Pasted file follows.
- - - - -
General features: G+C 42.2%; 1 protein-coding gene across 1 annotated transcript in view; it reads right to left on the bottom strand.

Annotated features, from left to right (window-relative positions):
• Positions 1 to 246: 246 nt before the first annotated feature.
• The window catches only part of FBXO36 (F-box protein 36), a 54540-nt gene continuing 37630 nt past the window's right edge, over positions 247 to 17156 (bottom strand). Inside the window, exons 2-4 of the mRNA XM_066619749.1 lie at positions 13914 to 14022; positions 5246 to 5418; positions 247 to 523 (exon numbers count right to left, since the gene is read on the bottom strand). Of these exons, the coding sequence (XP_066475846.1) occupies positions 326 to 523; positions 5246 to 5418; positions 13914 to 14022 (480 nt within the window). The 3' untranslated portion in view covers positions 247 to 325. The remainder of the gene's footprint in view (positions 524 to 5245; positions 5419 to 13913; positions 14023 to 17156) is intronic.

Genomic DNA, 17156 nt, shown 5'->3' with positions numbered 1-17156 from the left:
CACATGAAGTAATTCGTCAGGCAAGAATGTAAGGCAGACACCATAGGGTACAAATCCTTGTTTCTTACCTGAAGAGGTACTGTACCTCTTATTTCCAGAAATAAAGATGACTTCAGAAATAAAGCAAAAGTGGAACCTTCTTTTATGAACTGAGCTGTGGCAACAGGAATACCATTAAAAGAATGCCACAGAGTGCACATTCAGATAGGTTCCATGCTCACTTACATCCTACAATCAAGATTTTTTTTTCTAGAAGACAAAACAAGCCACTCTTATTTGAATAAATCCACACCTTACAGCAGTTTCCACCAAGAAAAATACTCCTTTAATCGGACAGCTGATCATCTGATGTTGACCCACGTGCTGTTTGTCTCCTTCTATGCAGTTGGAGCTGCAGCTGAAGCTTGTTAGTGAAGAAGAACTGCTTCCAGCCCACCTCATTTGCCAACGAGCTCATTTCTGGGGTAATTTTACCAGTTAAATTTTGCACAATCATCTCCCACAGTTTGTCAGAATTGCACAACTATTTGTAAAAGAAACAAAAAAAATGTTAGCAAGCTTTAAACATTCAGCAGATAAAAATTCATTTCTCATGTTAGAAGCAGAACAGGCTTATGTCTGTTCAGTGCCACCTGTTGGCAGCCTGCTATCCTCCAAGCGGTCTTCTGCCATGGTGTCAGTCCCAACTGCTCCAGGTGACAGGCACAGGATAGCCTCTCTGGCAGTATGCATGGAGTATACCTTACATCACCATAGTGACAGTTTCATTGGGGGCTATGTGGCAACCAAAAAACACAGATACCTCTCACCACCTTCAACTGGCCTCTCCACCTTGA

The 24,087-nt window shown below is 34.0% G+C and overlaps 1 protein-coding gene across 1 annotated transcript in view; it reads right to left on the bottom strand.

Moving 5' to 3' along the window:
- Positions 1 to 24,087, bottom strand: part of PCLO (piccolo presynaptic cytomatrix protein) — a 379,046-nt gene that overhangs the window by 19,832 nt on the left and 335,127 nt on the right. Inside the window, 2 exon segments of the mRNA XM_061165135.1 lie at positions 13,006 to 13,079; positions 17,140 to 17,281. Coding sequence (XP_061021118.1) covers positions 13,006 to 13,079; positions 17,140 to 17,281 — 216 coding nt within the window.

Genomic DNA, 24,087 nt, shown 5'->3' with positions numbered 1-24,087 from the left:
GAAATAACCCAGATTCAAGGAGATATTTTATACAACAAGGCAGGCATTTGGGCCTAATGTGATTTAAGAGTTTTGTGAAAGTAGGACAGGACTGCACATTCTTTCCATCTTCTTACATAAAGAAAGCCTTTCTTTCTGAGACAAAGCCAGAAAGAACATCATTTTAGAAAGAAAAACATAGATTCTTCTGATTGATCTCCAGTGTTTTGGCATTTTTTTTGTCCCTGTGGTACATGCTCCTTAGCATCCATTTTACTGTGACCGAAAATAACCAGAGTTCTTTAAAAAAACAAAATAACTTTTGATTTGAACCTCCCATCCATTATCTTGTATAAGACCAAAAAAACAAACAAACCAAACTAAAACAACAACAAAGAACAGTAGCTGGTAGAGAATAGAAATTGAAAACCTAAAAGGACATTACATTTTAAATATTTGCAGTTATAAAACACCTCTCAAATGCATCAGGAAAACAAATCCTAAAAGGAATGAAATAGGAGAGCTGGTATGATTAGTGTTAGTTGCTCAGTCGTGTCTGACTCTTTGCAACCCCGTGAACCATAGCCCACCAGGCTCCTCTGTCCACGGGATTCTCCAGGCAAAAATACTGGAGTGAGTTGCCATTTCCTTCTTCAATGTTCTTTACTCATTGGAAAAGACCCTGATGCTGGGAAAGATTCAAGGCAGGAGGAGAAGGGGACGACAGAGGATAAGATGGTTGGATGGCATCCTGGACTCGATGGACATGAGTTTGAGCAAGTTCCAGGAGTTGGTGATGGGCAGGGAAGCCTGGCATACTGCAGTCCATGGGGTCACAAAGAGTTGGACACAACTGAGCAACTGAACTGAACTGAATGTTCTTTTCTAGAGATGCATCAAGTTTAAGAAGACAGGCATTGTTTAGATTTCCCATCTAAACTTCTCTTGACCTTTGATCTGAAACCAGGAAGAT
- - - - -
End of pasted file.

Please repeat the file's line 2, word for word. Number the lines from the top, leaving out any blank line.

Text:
Annotated features, from left to right (window-relative positions):